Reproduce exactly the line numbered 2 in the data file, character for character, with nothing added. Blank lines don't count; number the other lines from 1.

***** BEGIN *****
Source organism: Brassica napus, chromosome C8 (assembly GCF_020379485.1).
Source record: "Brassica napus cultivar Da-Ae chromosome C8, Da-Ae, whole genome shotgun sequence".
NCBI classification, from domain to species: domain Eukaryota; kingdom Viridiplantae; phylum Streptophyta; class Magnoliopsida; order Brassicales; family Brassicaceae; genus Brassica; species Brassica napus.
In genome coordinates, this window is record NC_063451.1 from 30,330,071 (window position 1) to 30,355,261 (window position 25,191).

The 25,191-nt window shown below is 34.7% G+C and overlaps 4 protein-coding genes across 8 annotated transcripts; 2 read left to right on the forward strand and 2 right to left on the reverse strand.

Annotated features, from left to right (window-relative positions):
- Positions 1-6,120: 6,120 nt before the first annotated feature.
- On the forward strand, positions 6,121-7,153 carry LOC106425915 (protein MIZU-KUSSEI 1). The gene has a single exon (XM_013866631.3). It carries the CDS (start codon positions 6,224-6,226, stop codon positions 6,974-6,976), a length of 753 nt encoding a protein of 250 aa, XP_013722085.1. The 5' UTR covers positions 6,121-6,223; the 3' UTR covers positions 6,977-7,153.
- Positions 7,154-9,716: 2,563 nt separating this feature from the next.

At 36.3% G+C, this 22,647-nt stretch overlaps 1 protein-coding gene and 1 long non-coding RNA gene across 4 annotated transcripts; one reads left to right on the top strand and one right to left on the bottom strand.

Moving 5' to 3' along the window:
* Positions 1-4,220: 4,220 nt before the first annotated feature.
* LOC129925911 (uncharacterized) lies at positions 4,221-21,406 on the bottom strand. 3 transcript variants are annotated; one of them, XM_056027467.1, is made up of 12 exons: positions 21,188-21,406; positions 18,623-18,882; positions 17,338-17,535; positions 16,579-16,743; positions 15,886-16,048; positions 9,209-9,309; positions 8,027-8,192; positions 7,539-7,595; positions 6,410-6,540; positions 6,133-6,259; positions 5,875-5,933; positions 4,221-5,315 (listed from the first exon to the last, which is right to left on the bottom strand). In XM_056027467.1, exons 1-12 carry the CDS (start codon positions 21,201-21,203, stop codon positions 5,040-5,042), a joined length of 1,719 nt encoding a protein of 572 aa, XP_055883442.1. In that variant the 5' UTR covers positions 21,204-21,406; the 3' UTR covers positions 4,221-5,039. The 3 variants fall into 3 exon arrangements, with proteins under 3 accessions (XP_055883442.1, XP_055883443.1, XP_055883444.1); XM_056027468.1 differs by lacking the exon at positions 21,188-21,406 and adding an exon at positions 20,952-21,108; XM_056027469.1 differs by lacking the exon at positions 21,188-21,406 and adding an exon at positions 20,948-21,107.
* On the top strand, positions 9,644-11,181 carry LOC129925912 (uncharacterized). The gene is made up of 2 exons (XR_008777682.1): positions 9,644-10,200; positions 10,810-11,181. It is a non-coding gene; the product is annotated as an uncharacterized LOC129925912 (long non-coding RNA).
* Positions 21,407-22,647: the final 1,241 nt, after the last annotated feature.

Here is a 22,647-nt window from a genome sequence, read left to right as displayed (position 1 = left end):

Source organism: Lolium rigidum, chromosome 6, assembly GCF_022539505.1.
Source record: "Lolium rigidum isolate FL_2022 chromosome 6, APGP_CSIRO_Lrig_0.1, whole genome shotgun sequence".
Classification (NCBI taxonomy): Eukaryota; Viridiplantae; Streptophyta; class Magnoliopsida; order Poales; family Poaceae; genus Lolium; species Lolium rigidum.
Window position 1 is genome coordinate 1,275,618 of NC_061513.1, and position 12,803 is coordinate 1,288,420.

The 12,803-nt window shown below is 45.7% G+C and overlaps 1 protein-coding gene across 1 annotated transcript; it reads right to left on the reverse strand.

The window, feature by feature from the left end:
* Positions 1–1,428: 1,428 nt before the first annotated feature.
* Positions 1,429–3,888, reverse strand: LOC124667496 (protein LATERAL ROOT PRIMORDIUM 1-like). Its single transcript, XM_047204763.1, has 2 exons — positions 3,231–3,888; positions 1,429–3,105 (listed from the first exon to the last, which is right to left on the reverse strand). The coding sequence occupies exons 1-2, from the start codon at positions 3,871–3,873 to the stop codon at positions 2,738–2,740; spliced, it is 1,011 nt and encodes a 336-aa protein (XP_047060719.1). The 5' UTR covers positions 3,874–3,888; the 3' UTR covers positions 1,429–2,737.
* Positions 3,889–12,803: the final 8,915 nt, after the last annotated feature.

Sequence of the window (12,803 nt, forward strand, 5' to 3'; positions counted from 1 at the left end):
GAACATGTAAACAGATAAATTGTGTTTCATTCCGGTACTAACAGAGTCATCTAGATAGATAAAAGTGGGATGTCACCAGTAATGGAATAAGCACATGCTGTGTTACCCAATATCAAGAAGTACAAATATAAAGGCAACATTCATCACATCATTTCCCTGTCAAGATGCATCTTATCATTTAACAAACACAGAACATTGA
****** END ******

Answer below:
Source record: "Brassica napus cultivar Da-Ae chromosome C8, Da-Ae, whole genome shotgun sequence".